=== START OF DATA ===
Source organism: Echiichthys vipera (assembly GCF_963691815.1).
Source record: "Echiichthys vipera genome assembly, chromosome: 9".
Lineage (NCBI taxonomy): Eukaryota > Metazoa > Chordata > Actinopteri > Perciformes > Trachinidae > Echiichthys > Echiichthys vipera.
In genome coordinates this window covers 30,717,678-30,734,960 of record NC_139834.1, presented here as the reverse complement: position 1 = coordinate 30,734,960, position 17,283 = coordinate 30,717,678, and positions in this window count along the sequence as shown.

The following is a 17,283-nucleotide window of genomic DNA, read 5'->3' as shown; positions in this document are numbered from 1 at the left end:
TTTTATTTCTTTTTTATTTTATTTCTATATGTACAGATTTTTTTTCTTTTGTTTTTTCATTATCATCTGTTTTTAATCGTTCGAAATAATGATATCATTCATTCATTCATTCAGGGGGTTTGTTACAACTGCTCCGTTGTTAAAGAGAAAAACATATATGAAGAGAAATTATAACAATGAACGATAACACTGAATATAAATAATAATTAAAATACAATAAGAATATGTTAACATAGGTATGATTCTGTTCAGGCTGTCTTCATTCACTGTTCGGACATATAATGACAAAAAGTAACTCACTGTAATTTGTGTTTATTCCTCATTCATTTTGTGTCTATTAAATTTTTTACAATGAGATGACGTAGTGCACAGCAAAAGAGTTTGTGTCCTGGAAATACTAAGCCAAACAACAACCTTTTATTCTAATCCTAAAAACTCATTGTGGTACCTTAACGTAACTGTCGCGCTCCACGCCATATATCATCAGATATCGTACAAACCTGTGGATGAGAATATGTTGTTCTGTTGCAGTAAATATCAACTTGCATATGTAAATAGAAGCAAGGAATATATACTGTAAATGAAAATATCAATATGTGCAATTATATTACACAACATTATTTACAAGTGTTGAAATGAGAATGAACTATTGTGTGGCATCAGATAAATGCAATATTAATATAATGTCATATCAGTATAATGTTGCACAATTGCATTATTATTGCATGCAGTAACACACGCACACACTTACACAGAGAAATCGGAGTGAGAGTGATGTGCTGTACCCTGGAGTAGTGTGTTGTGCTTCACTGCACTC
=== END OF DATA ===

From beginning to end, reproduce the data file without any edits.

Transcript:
Source organism: Echiichthys vipera (assembly GCF_963691815.1).
Source record: "Echiichthys vipera genome assembly, chromosome: 9".
Lineage (NCBI taxonomy): Eukaryota > Metazoa > Chordata > Actinopteri > Perciformes > Trachinidae > Echiichthys > Echiichthys vipera.
In genome coordinates this window covers 30,717,678-30,734,960 of record NC_139834.1, presented here as the reverse complement: position 1 = coordinate 30,734,960, position 17,283 = coordinate 30,717,678, and positions in this window count along the sequence as shown.

The following is a 17,283-nucleotide window of genomic DNA, read 5'->3' as shown; positions in this document are numbered from 1 at the left end:
TTTTATTTCTTTTTTATTTTATTTCTATATGTACAGATTTTTTTTCTTTTGTTTTTTCATTATCATCTGTTTTTAATCGTTCGAAATAATGATATCATTCATTCATTCATTCAGGGGGTTTGTTACAACTGCTCCGTTGTTAAAGAGAAAAACATATATGAAGAGAAATTATAACAATGAACGATAACACTGAATATAAATAATAATTAAAATACAATAAGAATATGTTAACATAGGTATGATTCTGTTCAGGCTGTCTTCATTCACTGTTCGGACATATAATGACAAAAAGTAACTCACTGTAATTTGTGTTTATTCCTCATTCATTTTGTGTCTATTAAATTTTTTACAATGAGATGACGTAGTGCACAGCAAAAGAGTTTGTGTCCTGGAAATACTAAGCCAAACAACAACCTTTTATTCTAATCCTAAAAACTCATTGTGGTACCTTAACGTAACTGTCGCGCTCCACGCCATATATCATCAGATATCGTACAAACCTGTGGATGAGAATATGTTGTTCTGTTGCAGTAAATATCAACTTGCATATGTAAATAGAAGCAAGGAATATATACTGTAAATGAAAATATCAATATGTGCAATTATATTACACAACATTATTTACAAGTGTTGAAATGAGAATGAACTATTGTGTGGCATCAGATAAATGCAATATTAATATAATGTCATATCAGTATAATGTTGCACAATTGCATTATTATTGCATGCAGTAACACACGCACACACTTACACAGAGAAATCGGAGTGAGAGTGATGTGCTGTACCCTGGAGTAGTGTGTTGTGCTTCACTGCACTC